Published on Thursday, November 6, 2003 by the Toronto Star
Saluting Those Who Risk All to Bring you the News
by Antonia Zerbisias
Just about every day this year, news arrives of yet another journalist who met some dastardly fate doing his or her work.
Yes, other people who do good and important things for society — firefighters and police officers, for example, die on the job. But few face beatings or killings by their own governments. Journalists also face imprisonment, kidnappings, disappearances, torture, the murder of family members, or the bombing of their homes or cars as occupational hazards.
It's been a particularly bad year for journalists, no thanks to the invasion of Iraq where U.S. forces bombed and shot reporters from Reuters, Al-Jazeera and other news organizations. But those deaths, or at least most of them, could be chalked up to the risks of covering violent conflict, whether we're talking war or the tragedy of Israel and its occupied territories.
These folks have way more guts in their typing fingers than I will ever have in my lifetime.
I'm thinking, for example, of Pulitzer Prize winner Paul Watson who in 1992, while working for the Star, took that unforgettable photo of a U.S. soldier's corpse being dragged through the streets of Mogadishu. What most people don't know is that, after he had braved that ugly mob to get his photos, he realized the soldier's genitals were visible. So he returned to get more shots that would have a better chance of getting published.
Less publicized than the fates of war correspondents are those of journalists in the world's backwaters, where CNN or CBC cameras rarely go, where there are few if any Western interests, such as oil, and where millions eke out miserable existences while criminals or corrupt governments, often indistinguishable from one another, exploit the people for their own gain.
(And yes, I am aware that Palestinian leader Yasser Arafat fits the latter description so could you please just hold off the angry e-mails calling me anti-Semitic just this once? Thank you.)
If you check out the journalistic death toll maintained by the Committee To Protect Journalists (http://www.cpj.org), you'll find 27 names for 2003. But, like the U.S. troop casualty lists coming out of Iraq, that does not include the maimed, mutilated and injured.
There is no freedom, anywhere, without freedom of the press.
Which is why tonight's awards dinner, held by Canadian Journalists for Free Expression (CJFE), should be on the social calendar of every one of us relatively comfortable working slobs on the home front. Some 500 people, including journalists and supportive corporate types, are expected to attend the benefit, which raises funds to support the year-round work of the CJFE.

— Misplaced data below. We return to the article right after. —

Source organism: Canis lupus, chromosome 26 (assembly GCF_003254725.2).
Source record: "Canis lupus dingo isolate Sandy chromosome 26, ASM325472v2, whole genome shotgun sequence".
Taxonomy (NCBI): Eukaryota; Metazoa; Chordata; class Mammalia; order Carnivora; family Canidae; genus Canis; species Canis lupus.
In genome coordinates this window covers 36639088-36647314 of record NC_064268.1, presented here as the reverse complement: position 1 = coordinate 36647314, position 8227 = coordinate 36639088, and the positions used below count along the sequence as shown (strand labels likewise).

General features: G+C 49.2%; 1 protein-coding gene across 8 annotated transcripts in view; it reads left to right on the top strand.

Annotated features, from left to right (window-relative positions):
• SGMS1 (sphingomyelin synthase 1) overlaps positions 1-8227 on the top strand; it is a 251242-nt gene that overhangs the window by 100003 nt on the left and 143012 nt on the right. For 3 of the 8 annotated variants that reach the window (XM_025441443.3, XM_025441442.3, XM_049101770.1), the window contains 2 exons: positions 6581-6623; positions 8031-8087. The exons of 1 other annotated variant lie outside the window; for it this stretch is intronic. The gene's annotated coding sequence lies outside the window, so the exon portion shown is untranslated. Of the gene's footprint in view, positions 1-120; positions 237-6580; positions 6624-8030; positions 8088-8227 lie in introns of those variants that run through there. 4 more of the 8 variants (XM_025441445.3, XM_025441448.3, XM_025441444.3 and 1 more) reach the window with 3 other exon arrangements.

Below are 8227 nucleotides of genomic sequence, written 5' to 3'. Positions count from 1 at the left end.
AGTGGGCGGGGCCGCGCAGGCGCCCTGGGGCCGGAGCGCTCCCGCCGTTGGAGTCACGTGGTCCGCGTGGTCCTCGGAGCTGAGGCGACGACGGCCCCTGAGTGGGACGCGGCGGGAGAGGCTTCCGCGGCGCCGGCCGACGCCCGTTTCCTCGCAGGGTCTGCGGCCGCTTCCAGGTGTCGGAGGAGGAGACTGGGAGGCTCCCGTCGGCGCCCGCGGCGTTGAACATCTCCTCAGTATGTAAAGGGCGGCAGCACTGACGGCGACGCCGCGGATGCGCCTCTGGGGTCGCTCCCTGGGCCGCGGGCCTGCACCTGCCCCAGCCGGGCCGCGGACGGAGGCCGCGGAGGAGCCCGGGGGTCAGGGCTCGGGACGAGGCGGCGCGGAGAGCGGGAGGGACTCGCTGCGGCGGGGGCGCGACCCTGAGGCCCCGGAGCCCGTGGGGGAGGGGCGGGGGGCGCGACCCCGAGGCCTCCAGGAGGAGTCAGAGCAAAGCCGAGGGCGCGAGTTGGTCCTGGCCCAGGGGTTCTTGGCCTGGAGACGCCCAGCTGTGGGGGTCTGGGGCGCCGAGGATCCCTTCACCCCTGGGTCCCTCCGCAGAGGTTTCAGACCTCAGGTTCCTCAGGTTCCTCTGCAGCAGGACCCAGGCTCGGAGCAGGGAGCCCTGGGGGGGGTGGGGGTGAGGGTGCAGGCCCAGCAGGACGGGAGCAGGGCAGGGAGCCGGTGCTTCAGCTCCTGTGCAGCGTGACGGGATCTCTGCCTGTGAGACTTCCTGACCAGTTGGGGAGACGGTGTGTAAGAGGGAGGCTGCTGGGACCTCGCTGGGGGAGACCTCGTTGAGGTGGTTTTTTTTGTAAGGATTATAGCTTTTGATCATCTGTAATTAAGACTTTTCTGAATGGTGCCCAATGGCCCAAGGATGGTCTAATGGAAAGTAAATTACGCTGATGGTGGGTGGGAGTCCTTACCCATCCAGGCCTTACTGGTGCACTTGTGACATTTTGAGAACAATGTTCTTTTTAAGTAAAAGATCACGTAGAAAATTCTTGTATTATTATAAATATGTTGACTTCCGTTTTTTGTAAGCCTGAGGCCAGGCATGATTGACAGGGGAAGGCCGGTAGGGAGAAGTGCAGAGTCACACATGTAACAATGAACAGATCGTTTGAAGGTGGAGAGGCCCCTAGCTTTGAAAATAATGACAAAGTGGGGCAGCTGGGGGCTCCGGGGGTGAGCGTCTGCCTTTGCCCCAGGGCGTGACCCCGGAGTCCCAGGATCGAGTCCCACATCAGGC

One of its biggest files this year has that of Zara Kazemi, the Canadian photojournalist who died July 10 from head injuries she received in an Iranian prison.
She is to receive the Tara Singh Hayer Memorial Award, named for the British Columbian journalist whose injuries after an attack in 1988 confined him to a wheelchair. Kazemi's son, Stephan Hachemi, will accept the award on her behalf.
"She is an example of many other journalists who take great risks and expose themselves to danger," he told me. "She also represents especially all the journalists and all the political prisoners who have been persecuted by the Iranian regime."
Another prize will be awarded to China's Xu Wei. But he won't be showing up either. He has been in prison since March, 2001, for attempting to "overthrow the Chinese Communist Party's leadership and the socialist system and subvert the regime of the people's democratic leadership.'' This because he wrote two essays that made the rounds on the Internet.
Another prizewinner, who will attend since he can't go home where his life is under threat, is Luis Alberto Perez Barillas. He is a Guatemalan reporter who has been repeatedly assaulted and whose home was bombed after he started naming names emerging from the legal cases following the massacres of one third of the people in his town of Rabinal.
"I do know what poverty is in my country," he told me through a translator. "I also know that other people benefit from the impoverishment of our small town and of our entire country. I also had the benefit of getting an education and a position where I could talk about these issues and I feel I had an obligation to do so."
If only more of us took that obligation as seriously, what a better world this might be.
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